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How does Mathematica's Table function iterate equations?

 n = 2;
 yv[i_] := Range[1/n, 1, 1/n];
 yc[j_] := Which[
   0 <= i <= 1, 0,
   1 < i <= n, 1/2 (yv[n][[i]] + yv[n][[i - 1]])];
 Table[yc[j], {i, 1, n}]
 test1 = Table[
N[1/(2 \[Pi]) (yv[i]/(yv[i]^2 - yc[j]^2))], {i, 1, n}, {j, 1, n}]
test2 = Table[N[1/(2 \[Pi]) (yv[i]/(yv[i]^2 - yc[j]^2))], {i, 1, n}]
{1/2, 1}
{0, 3/4}
{{{0.31831, 0.159155}, {0.31831, 0.159155}}, {{-0.254648,
0.363783}, {-0.254648, 0.363783}}}{{0.31831, 0.159155}, {-0.254648, 0.363783}}

I'm an undergraduate aerospace engineer learning Mathematica and trying to program Prandtl's numerical lifting line theory. I'm having trouble trying to understand Mathematica's interation process and how it creates lists (in this case, why I get a list of lists of lists vs. a list of lists). I'm doing some iterations (observe the "test" functions) with an equation that depends on two variables: variable yv that depends on i, and variable yc that depends on j. Both of my yv and yc functions are producing the correct answers that I need (sorry if the code for them looks ugly; it's a learning process). Test2 produces the correct output that I need: a square n x n matrix that matches my hand-calculations. Bluntly speaking, why does test1 create a weird looking list? If I need to do an iteration of both i and j from 1 to n, it visually seems like that code should produce an answer that matches test2. Is there a way to make test1 match test2's answer? Also, why does my code for test2 even work when I'm only iterating i, not j, from 1 to n (how does yc get its values)?

I'd appreciate any tips, as well as any resources to better understand the iteration process/linear algebra in Mathematica (my code will require me to use a lot of iterations and linear algebra, so I better learn from my mistakes and prevent this in my future codes. As a side note, I'm also trying to also switch from Matlab to Mathematica in my CFD class so I'll need to really understand Mathematica's numerical computation process).

TL;DR: My test2 output is exactly what I need, but how did Mathematica compute yc without steps for j?

Thank you.
POSTED BY: Matt Bergman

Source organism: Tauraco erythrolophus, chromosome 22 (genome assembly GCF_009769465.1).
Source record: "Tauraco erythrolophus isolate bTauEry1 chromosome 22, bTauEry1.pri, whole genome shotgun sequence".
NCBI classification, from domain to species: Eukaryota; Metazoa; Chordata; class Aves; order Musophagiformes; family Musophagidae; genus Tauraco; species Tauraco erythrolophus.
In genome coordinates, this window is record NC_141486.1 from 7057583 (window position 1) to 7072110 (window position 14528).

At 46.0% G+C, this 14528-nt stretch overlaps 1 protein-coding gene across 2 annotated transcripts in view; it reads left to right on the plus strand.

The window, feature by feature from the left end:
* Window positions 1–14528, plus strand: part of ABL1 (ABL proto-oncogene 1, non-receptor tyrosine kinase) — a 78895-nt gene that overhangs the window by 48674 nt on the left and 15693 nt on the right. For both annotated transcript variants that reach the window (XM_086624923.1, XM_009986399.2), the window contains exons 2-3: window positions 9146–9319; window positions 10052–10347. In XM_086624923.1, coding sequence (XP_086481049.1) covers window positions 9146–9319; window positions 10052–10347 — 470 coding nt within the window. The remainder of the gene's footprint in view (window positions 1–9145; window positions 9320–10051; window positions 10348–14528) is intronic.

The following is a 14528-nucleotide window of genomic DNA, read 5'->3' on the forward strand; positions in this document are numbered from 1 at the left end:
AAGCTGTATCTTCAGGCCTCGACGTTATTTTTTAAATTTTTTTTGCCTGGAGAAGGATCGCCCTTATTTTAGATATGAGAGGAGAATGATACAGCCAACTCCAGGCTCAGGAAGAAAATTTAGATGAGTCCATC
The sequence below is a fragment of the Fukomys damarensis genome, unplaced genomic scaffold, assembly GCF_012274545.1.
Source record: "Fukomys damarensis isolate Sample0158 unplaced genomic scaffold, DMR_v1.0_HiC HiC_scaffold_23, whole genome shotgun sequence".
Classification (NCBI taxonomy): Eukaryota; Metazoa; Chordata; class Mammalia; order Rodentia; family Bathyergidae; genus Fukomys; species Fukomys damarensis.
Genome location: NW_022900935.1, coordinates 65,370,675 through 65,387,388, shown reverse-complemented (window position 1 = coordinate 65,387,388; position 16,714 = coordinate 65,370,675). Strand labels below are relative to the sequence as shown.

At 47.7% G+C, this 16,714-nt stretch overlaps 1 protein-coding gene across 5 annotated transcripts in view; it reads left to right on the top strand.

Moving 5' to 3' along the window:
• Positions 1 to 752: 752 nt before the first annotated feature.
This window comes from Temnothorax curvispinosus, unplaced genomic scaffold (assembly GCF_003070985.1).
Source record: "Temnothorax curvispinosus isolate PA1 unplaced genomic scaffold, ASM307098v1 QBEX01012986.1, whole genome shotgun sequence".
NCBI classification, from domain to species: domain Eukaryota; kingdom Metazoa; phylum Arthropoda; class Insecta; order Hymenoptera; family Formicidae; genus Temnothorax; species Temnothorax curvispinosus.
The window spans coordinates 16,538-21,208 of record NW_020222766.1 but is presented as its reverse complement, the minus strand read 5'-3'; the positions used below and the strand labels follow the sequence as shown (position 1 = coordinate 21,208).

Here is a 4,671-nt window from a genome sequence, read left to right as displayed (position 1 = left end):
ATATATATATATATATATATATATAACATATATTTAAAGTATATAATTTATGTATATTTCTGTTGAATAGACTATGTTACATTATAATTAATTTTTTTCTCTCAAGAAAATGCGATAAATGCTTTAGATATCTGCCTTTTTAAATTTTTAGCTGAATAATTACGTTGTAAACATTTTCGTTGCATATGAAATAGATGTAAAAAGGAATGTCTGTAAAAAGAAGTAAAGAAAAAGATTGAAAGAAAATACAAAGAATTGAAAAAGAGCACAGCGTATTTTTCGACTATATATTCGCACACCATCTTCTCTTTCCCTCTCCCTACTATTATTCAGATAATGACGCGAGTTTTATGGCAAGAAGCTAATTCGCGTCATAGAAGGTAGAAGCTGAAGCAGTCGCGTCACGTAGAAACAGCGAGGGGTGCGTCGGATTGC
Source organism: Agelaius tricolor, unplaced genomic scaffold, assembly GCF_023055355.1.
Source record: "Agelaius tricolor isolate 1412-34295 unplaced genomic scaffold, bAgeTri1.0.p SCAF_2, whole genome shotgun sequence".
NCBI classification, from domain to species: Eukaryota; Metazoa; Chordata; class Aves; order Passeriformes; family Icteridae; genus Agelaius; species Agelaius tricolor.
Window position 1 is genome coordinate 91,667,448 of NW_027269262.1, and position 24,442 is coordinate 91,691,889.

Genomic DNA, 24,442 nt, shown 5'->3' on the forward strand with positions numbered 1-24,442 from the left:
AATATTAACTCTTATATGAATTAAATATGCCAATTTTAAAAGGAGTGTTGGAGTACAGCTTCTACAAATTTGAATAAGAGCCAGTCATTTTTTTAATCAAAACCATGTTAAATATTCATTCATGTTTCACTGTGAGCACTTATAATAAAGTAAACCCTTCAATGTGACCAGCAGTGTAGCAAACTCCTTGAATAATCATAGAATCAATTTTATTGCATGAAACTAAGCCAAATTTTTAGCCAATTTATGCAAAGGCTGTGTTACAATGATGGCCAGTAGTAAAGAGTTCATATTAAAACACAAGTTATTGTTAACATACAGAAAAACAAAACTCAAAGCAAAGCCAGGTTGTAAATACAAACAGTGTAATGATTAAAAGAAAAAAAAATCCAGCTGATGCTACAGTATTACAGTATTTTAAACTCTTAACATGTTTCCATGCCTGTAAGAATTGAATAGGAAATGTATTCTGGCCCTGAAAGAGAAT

3 years ago
"how did Mathematica compute yc without steps for j?"

yc[ j_ ] or yc[ j ] does not depend on the value of j in any way. It doesn't test the value of the argument. It doesn't use the value of the argument. It only tests and uses the value that i happens to have at the moment that yc[ j ] is evaluated.
POSTED BY: Bill Simpson
3 years ago
Hello Matt,
I can't quite make out what you are trying to do.

However, if you study this little example, if might help you understand how to do what you want and thus achieve your purpose.

My purpose here is to show you the order in which things occur, and why it is useful to work symbolically instead of numerically

Put each expression into its own cell and evaluate one cell at a time. When you have convinced yourself that you understand the result of evaluation, move to the next cell.
Clear variables:

define a function that will give you a square matrix
test[n_] := 
Table[1/(2 Pi) yv[i]/(yv[i]^2 - yc[i, j]^2), {i, 1, n}, {j, 1, n}]

check and see if it works

define yv
yv[var_] := Sin[var Pi/(1 + var)]

test it

try your square matrix

go ahead and define yc
yc[lb_, ub_] := Integrate[g[z], {z, lb Pi, ub Pi}]

test it

Try your square matrix

Make a direct assignment to g
g = Sin

test your square matrix
anExample = test[4]

Extract parts:

POSTED BY: W. Craig Carter
3 years ago

Very helpful even a year later. When you add typesetting and evaluate in TraditionalForm the iteration pattern becomes very clear. Thanks

test[3] // TraditionalForm // Style[TableForm[#], Bold, Blue] &

POSTED BY: Jonathan Miller
1 year ago
To iterate the various Nest* functions can be helpful:
POSTED BY: Peter Fleck
3 years ago